Yours Truly

Friday, February 4, 2011


By Allison Adams 09-15-07, Submitted to The Greeneville Sun on 09-18-07

I really try to avoid dabbling in my kids’ homework.

You see – I began to struggle a little once my children passed the point of being required to memorize Dolch sight words, multiplication tables, and state capitals.

Oh, I still ask the usual generic homework questions (Do you have any? Have you finished it?), but my confidence as a competent study partner was shattered once each of my children reached the sixth grade.

I’m pretty sure it was their math homework that shut me up. Their graphing calculators confused me – way too many options.

I’m a plus and minus gal. I don’t do decimals.

My point is this: I know my homework-helping limits. It is very … limited. So, mostly I try to express my genuine concern about my kids’ homework situation without actually becoming directly involved - unless I can use flash cards.

Recently though, during routine questioning, I lost my cool. Then I lost my perspective.

“Have you finished your homework?”
“All of it?”
“Are you sure?”

That’s when I got the Look.
“Don’t give me that Look, mister!”
“Sorry, Mom. I didn’t mean to look at you.”

That little remark ignited my mood and before I knew it I was flaming with a false sense of self-confidence.

“Well,” I said, “it sure didn’t take you long to finish.”
“I only had six problems.”

Six problems. Problems? That meant math. Darn! Probably algebra! Please, oh please, let there be flash cards.

“Well, mister – march yourself upstairs and bring me your flash cards.”
“Flash cards? Jeeze, mom. We don’t use flash cards. We use a formula.”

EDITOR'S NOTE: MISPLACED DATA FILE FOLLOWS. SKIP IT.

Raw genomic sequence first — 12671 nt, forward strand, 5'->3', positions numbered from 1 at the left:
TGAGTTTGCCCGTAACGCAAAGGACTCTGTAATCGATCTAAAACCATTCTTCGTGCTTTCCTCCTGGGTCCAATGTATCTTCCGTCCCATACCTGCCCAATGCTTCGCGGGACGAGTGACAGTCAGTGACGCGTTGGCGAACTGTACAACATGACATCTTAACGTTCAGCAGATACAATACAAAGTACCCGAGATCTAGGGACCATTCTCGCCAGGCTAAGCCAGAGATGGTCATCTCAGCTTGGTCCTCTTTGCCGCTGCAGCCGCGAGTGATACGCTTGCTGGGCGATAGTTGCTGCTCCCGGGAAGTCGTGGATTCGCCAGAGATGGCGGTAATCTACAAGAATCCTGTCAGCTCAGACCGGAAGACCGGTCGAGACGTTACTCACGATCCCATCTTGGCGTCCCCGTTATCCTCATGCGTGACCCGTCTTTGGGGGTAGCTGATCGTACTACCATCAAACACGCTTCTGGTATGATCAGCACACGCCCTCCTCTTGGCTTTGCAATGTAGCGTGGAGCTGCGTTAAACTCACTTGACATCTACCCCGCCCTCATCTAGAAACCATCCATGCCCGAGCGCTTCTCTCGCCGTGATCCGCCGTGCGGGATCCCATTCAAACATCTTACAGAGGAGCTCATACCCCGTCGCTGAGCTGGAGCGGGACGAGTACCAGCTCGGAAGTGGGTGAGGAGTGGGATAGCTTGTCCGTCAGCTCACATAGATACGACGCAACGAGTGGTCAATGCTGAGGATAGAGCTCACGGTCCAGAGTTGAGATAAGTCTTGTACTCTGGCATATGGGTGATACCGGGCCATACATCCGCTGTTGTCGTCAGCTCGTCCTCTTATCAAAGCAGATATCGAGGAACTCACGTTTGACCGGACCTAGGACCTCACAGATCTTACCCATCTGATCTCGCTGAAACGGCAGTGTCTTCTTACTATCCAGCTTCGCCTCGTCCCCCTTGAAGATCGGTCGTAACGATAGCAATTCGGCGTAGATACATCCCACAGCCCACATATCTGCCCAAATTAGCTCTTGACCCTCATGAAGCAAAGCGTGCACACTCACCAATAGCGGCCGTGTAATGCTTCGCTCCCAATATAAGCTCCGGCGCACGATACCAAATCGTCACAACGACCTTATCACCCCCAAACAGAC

Formula? Problems with a formula? Uh oh. Where was my husband when I needed him? He could solve a math problem while blindfolded, at twenty paces, with one hand tied behind his back.
I kept pushing.

“Let me see your work.”
“Are you serious?”
“Dead serious, mister.”

He flashed me The Look. I get The Look several times a day so it usually didn’t really faze me. I pressed forward.

“I’ll wait here while you get it.”

In a few moments he returned and handed me several worksheets stapled together. I felt him Looking at me as I rifled through the papers.
As I suspected, I found the stuff on the worksheets undecipherable.
“Do you need me to explain it to you, mom?”

Oh. Oh. Oh. How DARE he! I turned around and unleashed The Look.

“Thank you, but no. Just give me a minute to familiarize myself with the way your teacher has presented the problem to you to solve.”

I thought that sounded pretty good, but I was in Deep Doodie and he knew it. With no flash cards to fall back on, I would have to rely on The Bluff.

“Ahhhhh. Here we go.” I said confidently. “Uh huh. I see.”

I continued to stare at the pages.

“Now, son, you know I’m just doing my job – just trying to help you.”
“Right, mom.”
“If I didn’t love you, I wouldn’t care if you finished anything.”
“Uh huh.”
“Okay then,” I said, trying to slip out of my charade, “This looks fine. I mean – the ones I’ve checked here – uh, you know – they look fine. You may have a little adjustment to do on this one here, uh, thingy. The others, uh – well, I guess your math teacher will just have to check it and deliver the final grade.”
“My math teacher? Mom, that’s science homework.”


“See mom - based on the information in those problems, we had to find the given and unknown values so we could determine the volume, mass, and density.”

(Well I know a little something about density.)

If you need me, I’ll be sitting on the stool in the corner … wearing the cone hat.